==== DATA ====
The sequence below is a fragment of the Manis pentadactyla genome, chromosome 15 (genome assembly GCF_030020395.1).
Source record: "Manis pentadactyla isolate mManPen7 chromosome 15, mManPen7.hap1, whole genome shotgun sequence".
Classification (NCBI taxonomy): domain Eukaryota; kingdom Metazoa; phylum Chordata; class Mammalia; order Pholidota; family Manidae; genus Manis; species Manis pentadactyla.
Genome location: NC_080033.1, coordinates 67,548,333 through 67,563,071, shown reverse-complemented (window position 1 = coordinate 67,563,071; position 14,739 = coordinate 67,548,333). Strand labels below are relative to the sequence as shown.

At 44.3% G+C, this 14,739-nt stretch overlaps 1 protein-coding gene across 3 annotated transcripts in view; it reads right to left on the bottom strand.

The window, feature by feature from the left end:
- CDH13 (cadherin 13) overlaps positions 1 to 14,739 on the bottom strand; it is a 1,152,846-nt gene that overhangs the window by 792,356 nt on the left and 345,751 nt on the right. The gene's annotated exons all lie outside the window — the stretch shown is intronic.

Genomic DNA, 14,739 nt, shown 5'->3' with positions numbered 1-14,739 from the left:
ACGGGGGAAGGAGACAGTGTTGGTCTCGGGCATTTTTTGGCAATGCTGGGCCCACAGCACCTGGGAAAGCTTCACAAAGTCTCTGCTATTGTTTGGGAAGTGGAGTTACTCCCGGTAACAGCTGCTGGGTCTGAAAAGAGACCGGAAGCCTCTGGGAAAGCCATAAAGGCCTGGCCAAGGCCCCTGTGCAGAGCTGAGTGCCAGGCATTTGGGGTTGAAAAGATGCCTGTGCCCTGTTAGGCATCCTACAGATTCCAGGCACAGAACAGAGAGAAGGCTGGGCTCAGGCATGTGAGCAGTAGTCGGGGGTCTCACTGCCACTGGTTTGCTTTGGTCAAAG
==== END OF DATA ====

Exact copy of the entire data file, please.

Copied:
The sequence below is a fragment of the Manis pentadactyla genome, chromosome 15 (genome assembly GCF_030020395.1).
Source record: "Manis pentadactyla isolate mManPen7 chromosome 15, mManPen7.hap1, whole genome shotgun sequence".
Classification (NCBI taxonomy): domain Eukaryota; kingdom Metazoa; phylum Chordata; class Mammalia; order Pholidota; family Manidae; genus Manis; species Manis pentadactyla.
Genome location: NC_080033.1, coordinates 67,548,333 through 67,563,071, shown reverse-complemented (window position 1 = coordinate 67,563,071; position 14,739 = coordinate 67,548,333). Strand labels below are relative to the sequence as shown.

At 44.3% G+C, this 14,739-nt stretch overlaps 1 protein-coding gene across 3 annotated transcripts in view; it reads right to left on the bottom strand.

The window, feature by feature from the left end:
- CDH13 (cadherin 13) overlaps positions 1 to 14,739 on the bottom strand; it is a 1,152,846-nt gene that overhangs the window by 792,356 nt on the left and 345,751 nt on the right. The gene's annotated exons all lie outside the window — the stretch shown is intronic.

Genomic DNA, 14,739 nt, shown 5'->3' with positions numbered 1-14,739 from the left:
ACGGGGGAAGGAGACAGTGTTGGTCTCGGGCATTTTTTGGCAATGCTGGGCCCACAGCACCTGGGAAAGCTTCACAAAGTCTCTGCTATTGTTTGGGAAGTGGAGTTACTCCCGGTAACAGCTGCTGGGTCTGAAAAGAGACCGGAAGCCTCTGGGAAAGCCATAAAGGCCTGGCCAAGGCCCCTGTGCAGAGCTGAGTGCCAGGCATTTGGGGTTGAAAAGATGCCTGTGCCCTGTTAGGCATCCTACAGATTCCAGGCACAGAACAGAGAGAAGGCTGGGCTCAGGCATGTGAGCAGTAGTCGGGGGTCTCACTGCCACTGGTTTGCTTTGGTCAAAG